Humans live as emotional beings, at any one moment experiencing anger, sadness, fear or happiness. Anger and sadness root us in the past: we are looking at things that have gone before. Fear ties us to a non-existant future, to things that might be, but may not be. It’s good to feel fear if a great big train is heading towards our car stuck on railroad tracks, less so to be ruled so much by a fear of that that we never take the route across the tracks ‘just in case’, even though that route might take us past the woods and mountains our heart craves.
The book says that we should be trying, as much as possible, to avoid living in either past or future. We should aim instead to be in the present, to be happy with what we are and where we are. Like mindfulness, but with a deep vein of contentedness that we cultivate through catching, recognising and remembering small moments of joy and peace and safety. Mmm. Moments of joy, peace and safety? Ichigo Ichie ties very nicely with hygge, into capturing moments of life in our memory and letting the emotions we felt then infuse now with joy.
Of course, achieving inner happiness takes time and effort (10,000 hours, according to Malcolm Gladwell in Outliers). It also takes the ability to disconnect from stuff. If we can be happy with the small moments of joy, with the teapot of chai shared with a neighbour or the run in a park shared with our friend, then do we really need the big party, the fantastic holiday, the new clothes, masses of DVDs or any other purchases that we buy as an escape from reality. Finding a way to be at peace with yourself just as you are saves you money, suffering and the planet at the same time.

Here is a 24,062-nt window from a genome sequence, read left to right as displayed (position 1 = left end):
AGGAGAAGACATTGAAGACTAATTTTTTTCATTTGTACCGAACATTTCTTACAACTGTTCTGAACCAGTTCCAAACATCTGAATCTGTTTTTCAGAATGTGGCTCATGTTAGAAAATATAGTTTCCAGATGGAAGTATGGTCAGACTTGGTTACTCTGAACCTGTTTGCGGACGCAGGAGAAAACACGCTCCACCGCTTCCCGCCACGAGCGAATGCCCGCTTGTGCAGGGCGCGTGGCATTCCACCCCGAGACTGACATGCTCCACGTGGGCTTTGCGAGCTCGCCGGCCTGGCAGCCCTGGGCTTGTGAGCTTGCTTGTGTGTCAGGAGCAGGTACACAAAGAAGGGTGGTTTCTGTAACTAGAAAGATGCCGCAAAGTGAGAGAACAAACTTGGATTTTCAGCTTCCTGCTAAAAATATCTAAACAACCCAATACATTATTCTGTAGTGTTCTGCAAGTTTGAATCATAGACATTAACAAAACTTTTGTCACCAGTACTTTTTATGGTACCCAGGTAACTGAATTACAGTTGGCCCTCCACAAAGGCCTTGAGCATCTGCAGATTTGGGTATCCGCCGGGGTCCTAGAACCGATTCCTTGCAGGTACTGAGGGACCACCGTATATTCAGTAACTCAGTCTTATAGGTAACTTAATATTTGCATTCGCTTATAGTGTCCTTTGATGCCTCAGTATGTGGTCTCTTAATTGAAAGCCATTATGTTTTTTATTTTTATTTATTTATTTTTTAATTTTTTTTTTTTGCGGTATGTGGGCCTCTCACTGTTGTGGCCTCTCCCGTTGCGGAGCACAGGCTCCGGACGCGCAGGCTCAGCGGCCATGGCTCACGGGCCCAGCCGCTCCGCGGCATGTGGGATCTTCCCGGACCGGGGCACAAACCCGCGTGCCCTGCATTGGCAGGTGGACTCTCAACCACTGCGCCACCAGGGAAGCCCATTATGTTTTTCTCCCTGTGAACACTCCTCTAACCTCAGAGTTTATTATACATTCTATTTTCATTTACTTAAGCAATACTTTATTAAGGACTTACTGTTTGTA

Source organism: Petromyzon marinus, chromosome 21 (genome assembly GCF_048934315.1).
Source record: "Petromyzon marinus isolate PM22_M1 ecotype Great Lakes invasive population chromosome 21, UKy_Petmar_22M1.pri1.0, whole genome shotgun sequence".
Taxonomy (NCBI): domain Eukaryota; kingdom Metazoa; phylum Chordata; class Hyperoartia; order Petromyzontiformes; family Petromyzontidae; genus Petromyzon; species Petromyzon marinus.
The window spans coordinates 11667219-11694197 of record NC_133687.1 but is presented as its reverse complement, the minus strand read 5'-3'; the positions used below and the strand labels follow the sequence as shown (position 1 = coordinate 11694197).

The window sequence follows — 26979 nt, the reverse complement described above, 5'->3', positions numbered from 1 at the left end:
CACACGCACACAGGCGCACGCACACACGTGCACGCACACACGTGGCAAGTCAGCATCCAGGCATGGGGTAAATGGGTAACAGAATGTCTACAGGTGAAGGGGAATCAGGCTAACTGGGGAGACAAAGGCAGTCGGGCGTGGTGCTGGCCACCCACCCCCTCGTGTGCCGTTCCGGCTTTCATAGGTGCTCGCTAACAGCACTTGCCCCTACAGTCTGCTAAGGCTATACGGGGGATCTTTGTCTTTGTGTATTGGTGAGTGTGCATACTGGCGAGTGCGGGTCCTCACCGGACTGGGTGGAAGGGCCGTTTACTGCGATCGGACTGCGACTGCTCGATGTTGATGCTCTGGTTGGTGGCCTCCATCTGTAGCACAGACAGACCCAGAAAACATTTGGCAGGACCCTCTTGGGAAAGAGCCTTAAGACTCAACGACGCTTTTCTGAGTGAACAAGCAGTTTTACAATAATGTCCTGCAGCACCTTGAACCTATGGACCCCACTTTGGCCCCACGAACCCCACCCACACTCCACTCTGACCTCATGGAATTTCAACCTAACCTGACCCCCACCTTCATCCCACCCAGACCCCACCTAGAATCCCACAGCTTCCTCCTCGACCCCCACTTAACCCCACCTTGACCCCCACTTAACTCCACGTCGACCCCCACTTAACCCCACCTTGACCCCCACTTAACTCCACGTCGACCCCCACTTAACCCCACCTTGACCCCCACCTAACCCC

Back to the coronavirus, then. It seems likely at some point in the future that very many of us will be (or already are) holed up at home and likely to be stuck there for a while. As Buddha said “Pain is inevitable, suffering is optional”. I know it’s easy to say, but is there a way you can mitigate the experience? In the UK people have been stockpiling toilet roll, but I wonder if we shouldn’t have been stockpiling good books, an extended Netflix list, some good chocolate and a few different tea or coffee options. If we’re going to be self-isolating, why not enjoy the moments. What’s the worst that can happen? We get the virus and have the pain of an illness (and hospitalisation if it gets really bad). But if we’re well, or mostly well, for the majority of our stay, we can use it as a spring time retreat. A chance to reset our life, without the distractions that pull at us. We can read slower, watch carefully, live with consideration.
I’ll be rereading Ichigo Ichie again. This time, copying out some of the quotes and placing them around the house. Part of my stockpiling in recent years has been all that art equipment I’ve always meant and never got around to using. Now seems as good a time as any. And I’ll be limiting my contact with the outside world. Walks in the wood, time spent just being. Who knows, I may leave my isolation a better woman than I go in.
If you, or anyone you know, are at risk from Coronavirus, please accept my prayers and hopes for safety and a speedy recovery if you do get ill. I don’t want to belittle anybody’s concerns about the virus, only to give an alternative approach. What will happen, will happen. If we have taken all the precautions we can and readied our homes, then worrying about it won’t make it either go away or be easier. That’s the point of Ichigo Ichie. We only have this moment: let’s make it a good one.